Kylian Mbappé, Ousmane Dembélé or maybe Lionel Messi? Many names have been traded since the controversial takeover of the traditional Newcastle United by a Saudi consortium.
Even Germany’s striker idol Thomas Müller was said to be on the wish list of the nouveau riche Premier League club. Ever since the Magpies were suddenly considered the richest football club in the world, a transfer hardly seems out of the question. But the reality is less spectacular. At least for now.
Newcastle between reality and future
As tables-16. Newcastle is in the middle of a relegation battle and – from a purely sporting point of view – is not yet an attractive address. In 21 league games, the team scored just 21 goals and conceded 43 at the same time. Even with the new coach Eddie Howe, who was signed as a beacon of hope at the beginning of November, things did not go uphill. Two wins in ten games under Howe is not enough for the club, whose famous fans include singer Sting and former British Prime Minister Tony Blair.
Accordingly, the transfer offensive that has just been completed – especially in the winter – was not primarily about attracting the most prominent names to the industrial city, but about strengthening the fight to stay up in the league. That’s what the Magpies, who have lost worldwide sympathy since their takeover, did – and digged deep into their pockets for it. The club – or rather Saudi Arabia’s Public Investment Fund (PIF) – will pay an estimated £92m (approx. €110m) for five new signings. That’s almost a third of Premier League clubs’ total transfer spending this winter.
Club strengthens in a targeted manner in winter
In return, Newcastle secured the services of experienced England defender Kieran Trippier and Brazilian midfielder Bruno Guimarães – two players the competition would have liked to see in their ranks. Striker Chris Wood, centre-back Dan Burn, who played for the Magpies as a youngster, and defender Matt Targett, on loan from Aston Villa until the end of the season, all give the impression of a well-considered transfer policy at Tyneside. There was even praise for it in the British media.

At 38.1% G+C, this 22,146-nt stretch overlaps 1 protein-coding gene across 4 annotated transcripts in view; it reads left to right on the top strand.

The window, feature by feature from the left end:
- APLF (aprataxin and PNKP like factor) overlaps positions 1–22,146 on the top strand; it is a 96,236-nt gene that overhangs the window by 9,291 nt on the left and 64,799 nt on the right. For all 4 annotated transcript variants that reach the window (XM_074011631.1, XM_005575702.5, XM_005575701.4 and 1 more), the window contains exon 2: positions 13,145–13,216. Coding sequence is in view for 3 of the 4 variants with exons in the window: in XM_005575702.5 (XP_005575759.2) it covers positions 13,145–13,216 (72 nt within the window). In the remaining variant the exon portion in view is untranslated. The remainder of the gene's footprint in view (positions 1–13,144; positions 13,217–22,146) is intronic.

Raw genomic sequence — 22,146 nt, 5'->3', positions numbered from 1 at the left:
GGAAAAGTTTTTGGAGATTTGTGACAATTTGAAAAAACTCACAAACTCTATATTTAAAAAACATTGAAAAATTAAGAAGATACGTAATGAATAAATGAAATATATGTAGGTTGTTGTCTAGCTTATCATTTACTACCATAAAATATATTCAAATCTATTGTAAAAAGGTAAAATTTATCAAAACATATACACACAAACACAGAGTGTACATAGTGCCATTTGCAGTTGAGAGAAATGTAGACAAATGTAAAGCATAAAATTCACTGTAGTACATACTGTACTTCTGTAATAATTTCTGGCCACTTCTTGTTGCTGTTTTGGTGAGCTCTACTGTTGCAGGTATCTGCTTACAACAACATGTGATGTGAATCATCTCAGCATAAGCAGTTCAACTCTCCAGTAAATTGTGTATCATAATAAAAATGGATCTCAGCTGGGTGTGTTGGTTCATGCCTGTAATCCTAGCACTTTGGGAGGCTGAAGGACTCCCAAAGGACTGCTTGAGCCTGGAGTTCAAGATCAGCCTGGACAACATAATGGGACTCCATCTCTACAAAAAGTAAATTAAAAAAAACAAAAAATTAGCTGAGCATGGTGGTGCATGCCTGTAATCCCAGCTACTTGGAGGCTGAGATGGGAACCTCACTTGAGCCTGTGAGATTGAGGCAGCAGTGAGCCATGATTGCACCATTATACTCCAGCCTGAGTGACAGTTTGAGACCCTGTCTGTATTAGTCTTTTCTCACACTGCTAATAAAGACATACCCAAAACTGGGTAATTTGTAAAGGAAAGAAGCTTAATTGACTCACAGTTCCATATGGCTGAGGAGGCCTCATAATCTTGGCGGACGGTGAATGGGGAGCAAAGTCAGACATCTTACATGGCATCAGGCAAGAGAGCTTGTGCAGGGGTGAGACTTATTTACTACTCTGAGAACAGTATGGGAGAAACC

Howe and his upgraded side now have 17 games to avoid relegation. The fact that Newcastle failed in the cup embarrassingly to Cambridge United, a team from the middle of the 3rd division, shouldn’t bother anyone. The focus is only on the Premier League, in which the very rich owners have higher long-term ambitions than staying up. The fans are already dreaming of winning the first championship since 1927.
But while sporting-stricken Newcastle supporters look to the future with hope, the Saudi takeover is viewed with great skepticism by the vast majority of English football fans – with the exception of Abu Dabi-funded Manchester City – and in society at large. The fact that the Premier League gave the green light at all causes incomprehension not only on the island and is a scandal for many.
Fans dream – a lot of criticism of the commitment
The head of the public investment fund is the crown prince and de facto ruler of Saudi Arabia, Mohammed bin Salman, who is accused of serious human rights violations. Amnesty International complains that Newcastle is being misused for sports washing, i.e. for polishing Saudi Arabia’s image through sport and concealing abuses in the desert state. Incidentally, the Magpies’ training camp was taking place there.
How the Premier League came to the conclusion that the PIF should be considered “separate from the state” – meaning that Saudi Arabia would not become the de facto owner of the football club – remains a mystery. Because the fund and the state are inextricably linked, which clearly contradicts the rules of the league.
Most Newcastle fans, who unabashedly celebrated the takeover with Saudi Arabian flags and Sheikh costumes, don’t care, nor do a few celebrity supporters, including club icon Alan Shearer and popular English presenter duo Ant and Dec. On the other hand, countless other football fans – and not only them – will no doubt be hoping that Newcastle United will have to go to the second-tier Championship at the end of the season.